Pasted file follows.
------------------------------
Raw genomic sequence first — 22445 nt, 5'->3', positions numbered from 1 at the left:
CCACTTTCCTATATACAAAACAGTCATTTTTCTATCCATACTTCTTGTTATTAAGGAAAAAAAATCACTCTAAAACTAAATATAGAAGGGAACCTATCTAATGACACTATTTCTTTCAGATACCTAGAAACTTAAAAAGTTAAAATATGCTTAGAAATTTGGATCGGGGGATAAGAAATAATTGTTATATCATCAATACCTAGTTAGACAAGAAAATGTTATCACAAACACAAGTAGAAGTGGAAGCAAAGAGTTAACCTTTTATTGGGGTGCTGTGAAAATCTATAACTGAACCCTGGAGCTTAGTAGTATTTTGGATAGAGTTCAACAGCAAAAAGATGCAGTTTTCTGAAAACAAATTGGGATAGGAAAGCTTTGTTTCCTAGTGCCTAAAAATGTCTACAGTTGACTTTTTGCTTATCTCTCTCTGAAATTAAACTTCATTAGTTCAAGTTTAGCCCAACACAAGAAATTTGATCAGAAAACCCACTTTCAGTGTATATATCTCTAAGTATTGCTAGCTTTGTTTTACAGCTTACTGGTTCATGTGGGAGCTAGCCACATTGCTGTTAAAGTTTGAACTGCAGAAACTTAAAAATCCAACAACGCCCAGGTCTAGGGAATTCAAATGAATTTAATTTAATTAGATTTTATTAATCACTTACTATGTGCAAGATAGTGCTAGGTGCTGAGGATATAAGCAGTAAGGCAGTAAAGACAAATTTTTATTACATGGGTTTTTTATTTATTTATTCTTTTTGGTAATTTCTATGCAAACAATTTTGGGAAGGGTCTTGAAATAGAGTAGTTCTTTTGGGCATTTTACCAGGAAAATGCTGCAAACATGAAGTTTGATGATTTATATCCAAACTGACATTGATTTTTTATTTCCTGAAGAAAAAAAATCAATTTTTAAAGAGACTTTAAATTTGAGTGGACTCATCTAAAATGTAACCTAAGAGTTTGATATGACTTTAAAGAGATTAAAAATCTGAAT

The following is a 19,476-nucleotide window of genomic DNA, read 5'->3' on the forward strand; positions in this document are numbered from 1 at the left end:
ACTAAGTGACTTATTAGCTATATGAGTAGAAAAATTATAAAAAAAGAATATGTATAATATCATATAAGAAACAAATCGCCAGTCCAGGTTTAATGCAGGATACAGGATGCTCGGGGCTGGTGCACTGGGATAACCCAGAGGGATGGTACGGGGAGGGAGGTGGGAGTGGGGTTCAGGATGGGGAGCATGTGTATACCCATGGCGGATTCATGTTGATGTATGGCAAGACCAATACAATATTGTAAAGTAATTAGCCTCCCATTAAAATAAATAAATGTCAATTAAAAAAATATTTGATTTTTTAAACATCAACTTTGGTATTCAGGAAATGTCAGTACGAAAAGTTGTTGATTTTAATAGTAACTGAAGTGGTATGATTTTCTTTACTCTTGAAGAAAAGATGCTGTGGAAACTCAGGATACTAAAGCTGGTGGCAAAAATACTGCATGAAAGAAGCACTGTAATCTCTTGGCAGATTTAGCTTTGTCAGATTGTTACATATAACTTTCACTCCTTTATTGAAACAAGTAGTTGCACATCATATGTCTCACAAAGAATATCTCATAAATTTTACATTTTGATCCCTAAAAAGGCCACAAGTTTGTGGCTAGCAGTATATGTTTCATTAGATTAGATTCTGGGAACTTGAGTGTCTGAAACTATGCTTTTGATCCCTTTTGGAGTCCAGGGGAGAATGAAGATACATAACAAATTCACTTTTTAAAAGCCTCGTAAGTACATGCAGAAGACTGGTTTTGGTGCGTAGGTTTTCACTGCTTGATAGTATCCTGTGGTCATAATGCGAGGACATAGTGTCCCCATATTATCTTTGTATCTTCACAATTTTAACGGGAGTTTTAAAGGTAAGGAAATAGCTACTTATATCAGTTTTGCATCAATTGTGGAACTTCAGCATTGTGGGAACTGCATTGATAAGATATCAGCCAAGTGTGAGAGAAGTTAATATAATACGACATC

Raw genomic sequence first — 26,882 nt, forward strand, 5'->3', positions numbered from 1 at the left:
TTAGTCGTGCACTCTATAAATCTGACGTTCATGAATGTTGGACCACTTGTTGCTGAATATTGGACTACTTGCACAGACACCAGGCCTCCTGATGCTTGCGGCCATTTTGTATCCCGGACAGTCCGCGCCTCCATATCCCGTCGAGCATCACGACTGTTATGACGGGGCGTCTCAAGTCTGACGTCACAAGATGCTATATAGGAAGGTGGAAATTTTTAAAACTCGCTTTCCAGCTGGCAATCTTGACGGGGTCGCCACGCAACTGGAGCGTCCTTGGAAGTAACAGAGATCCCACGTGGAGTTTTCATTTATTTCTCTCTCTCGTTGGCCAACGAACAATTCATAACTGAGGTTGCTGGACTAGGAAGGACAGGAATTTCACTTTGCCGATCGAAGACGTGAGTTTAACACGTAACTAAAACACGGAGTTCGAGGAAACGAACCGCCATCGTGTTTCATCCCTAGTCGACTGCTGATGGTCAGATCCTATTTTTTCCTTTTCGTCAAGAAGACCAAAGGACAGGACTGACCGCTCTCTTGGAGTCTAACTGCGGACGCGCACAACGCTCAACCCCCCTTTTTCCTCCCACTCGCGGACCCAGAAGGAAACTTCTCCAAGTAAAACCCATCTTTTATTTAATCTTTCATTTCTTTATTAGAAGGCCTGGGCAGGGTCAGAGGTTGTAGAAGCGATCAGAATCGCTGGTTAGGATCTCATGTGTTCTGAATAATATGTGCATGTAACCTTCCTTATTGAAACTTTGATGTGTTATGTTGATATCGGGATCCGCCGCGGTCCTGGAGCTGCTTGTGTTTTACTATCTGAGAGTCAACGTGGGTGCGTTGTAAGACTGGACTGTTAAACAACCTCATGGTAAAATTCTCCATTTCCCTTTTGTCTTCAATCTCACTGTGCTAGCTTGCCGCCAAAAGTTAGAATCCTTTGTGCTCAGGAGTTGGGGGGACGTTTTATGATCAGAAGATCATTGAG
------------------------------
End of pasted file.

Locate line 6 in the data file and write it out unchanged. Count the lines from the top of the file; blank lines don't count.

TTAGTCGTGCACTCTATAAATCTGACGTTCATGAATGTTGGACCACTTGTTGCTGAATATTGGACTACTTGCACAGACACCAGGCCTCCTGATGCTTGCGGCCATTTTGTATCCCGGACAGTCCGCGCCTCCATATCCCGTCGAGCATCACGACTGTTATGACGGGGCGTCTCAAGTCTGACGTCACAAGATGCTATATAGGAAGGTGGAAATTTTTAAAACTCGCTTTCCAGCTGGCAATCTTGACGGGGTCGCCACGCAACTGGAGCGTCCTTGGAAGTAACAGAGATCCCACGTGGAGTTTTCATTTATTTCTCTCTCTCGTTGGCCAACGAACAATTCATAACTGAGGTTGCTGGACTAGGAAGGACAGGAATTTCACTTTGCCGATCGAAGACGTGAGTTTAACACGTAACTAAAACACGGAGTTCGAGGAAACGAACCGCCATCGTGTTTCATCCCTAGTCGACTGCTGATGGTCAGATCCTATTTTTTCCTTTTCGTCAAGAAGACCAAAGGACAGGACTGACCGCTCTCTTGGAGTCTAACTGCGGACGCGCACAACGCTCAACCCCCCTTTTTCCTCCCACTCGCGGACCCAGAAGGAAACTTCTCCAAGTAAAACCCATCTTTTATTTAATCTTTCATTTCTTTATTAGAAGGCCTGGGCAGGGTCAGAGGTTGTAGAAGCGATCAGAATCGCTGGTTAGGATCTCATGTGTTCTGAATAATATGTGCATGTAACCTTCCTTATTGAAACTTTGATGTGTTATGTTGATATCGGGATCCGCCGCGGTCCTGGAGCTGCTTGTGTTTTACTATCTGAGAGTCAACGTGGGTGCGTTGTAAGACTGGACTGTTAAACAACCTCATGGTAAAATTCTCCATTTCCCTTTTGTCTTCAATCTCACTGTGCTAGCTTGCCGCCAAAAGTTAGAATCCTTTGTGCTCAGGAGTTGGGGGGACGTTTTATGATCAGAAGATCATTGAG